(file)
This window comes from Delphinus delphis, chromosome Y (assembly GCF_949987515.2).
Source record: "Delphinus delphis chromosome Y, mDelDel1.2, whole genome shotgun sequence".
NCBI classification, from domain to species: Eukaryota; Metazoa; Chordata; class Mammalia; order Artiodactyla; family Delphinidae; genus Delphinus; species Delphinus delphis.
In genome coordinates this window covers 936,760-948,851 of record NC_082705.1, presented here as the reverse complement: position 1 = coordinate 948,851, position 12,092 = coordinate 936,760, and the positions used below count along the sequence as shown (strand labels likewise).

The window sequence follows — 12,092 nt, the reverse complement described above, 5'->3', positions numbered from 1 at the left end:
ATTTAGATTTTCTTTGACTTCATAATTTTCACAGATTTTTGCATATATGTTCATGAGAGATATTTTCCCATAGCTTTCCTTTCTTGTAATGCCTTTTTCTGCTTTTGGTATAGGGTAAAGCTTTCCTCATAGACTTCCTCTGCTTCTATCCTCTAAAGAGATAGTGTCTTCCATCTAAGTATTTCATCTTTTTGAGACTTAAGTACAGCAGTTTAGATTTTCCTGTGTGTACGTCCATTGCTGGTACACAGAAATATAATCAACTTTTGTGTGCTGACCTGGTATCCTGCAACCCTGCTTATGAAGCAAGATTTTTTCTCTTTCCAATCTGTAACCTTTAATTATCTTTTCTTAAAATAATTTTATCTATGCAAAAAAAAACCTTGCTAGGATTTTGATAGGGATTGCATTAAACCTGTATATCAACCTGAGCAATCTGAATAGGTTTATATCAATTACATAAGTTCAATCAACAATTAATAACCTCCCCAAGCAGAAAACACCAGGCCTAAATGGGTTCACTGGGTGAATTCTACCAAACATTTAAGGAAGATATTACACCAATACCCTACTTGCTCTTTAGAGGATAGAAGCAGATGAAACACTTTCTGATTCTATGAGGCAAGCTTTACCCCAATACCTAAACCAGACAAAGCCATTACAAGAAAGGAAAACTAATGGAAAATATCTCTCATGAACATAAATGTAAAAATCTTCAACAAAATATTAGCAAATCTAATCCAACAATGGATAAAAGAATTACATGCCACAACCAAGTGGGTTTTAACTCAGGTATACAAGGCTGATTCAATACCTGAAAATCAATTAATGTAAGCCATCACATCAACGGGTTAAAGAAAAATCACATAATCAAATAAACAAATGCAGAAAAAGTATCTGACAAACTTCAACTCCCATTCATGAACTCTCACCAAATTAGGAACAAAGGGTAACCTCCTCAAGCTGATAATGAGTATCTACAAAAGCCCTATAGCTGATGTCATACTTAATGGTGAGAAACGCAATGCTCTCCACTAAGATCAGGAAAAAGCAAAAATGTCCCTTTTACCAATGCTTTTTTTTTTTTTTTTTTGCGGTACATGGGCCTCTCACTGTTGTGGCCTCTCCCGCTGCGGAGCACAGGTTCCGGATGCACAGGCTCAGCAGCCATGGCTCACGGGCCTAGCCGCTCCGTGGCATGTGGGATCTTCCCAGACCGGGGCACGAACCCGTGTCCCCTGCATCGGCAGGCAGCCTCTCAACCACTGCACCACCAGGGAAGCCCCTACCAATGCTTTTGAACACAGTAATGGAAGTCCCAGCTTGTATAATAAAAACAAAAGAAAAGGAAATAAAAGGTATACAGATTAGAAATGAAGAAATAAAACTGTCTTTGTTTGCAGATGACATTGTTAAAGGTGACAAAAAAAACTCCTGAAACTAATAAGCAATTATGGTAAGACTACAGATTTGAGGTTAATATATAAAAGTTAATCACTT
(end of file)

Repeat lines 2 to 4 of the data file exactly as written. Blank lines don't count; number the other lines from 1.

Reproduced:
Source record: "Delphinus delphis chromosome Y, mDelDel1.2, whole genome shotgun sequence".
NCBI classification, from domain to species: Eukaryota; Metazoa; Chordata; class Mammalia; order Artiodactyla; family Delphinidae; genus Delphinus; species Delphinus delphis.
In genome coordinates this window covers 936,760-948,851 of record NC_082705.1, presented here as the reverse complement: position 1 = coordinate 948,851, position 12,092 = coordinate 936,760, and the positions used below count along the sequence as shown (strand labels likewise).